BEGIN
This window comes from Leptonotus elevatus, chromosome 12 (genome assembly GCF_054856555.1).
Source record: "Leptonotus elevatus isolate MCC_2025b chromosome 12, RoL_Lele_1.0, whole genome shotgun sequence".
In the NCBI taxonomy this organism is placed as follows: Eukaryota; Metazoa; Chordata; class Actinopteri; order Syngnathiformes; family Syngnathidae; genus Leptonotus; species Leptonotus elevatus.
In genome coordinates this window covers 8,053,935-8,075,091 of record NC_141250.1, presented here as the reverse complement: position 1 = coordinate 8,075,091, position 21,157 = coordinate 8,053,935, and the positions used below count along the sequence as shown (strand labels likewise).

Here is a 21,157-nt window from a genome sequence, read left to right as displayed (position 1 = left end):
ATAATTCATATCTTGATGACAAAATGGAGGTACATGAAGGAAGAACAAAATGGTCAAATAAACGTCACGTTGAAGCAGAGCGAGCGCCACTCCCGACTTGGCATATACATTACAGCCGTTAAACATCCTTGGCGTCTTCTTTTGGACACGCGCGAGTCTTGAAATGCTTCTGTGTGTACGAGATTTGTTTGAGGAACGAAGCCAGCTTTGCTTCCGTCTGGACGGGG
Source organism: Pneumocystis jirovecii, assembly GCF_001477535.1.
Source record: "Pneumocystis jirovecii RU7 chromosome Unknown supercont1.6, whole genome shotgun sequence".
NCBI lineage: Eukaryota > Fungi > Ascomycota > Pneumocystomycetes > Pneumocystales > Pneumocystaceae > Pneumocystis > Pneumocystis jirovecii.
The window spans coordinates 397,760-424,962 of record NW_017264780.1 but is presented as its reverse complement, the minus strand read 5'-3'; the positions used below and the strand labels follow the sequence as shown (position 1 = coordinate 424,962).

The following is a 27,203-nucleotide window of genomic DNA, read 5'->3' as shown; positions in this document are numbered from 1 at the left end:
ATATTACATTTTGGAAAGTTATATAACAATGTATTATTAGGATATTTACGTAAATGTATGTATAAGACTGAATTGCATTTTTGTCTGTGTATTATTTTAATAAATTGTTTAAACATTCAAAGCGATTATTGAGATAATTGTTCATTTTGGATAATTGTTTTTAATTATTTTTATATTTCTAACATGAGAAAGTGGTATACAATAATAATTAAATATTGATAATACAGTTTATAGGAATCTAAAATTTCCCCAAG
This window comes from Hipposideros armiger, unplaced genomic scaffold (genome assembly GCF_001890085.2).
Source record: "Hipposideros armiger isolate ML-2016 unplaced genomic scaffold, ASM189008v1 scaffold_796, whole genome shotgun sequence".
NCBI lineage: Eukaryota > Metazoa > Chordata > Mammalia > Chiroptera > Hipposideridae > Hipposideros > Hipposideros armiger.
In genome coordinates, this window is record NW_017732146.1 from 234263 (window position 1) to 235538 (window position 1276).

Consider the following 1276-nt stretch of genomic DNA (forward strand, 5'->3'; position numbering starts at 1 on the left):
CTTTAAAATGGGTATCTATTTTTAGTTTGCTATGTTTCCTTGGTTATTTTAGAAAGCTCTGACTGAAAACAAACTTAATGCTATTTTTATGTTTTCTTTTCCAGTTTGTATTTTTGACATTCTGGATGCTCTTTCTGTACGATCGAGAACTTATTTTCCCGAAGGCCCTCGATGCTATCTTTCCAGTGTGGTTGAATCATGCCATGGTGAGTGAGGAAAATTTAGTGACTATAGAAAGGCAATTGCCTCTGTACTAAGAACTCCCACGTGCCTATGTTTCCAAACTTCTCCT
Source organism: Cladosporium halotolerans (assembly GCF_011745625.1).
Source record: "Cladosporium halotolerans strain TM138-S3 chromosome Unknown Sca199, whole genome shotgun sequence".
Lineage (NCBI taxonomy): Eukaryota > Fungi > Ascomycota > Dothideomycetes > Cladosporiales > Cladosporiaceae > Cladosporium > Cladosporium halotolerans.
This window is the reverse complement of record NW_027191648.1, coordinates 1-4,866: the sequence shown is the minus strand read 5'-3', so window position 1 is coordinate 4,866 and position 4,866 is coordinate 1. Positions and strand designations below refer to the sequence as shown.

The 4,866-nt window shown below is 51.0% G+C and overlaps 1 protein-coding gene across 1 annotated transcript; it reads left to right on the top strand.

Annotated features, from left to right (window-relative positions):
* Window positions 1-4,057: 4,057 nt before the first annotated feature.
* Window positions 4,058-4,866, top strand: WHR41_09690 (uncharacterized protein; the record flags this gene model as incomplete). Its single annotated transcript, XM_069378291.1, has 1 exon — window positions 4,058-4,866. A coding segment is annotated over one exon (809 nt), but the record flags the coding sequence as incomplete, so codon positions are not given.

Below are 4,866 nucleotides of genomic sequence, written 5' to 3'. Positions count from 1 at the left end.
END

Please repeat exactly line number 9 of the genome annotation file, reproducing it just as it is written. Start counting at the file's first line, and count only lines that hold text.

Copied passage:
NCBI lineage: Eukaryota > Fungi > Ascomycota > Pneumocystomycetes > Pneumocystales > Pneumocystaceae > Pneumocystis > Pneumocystis jirovecii.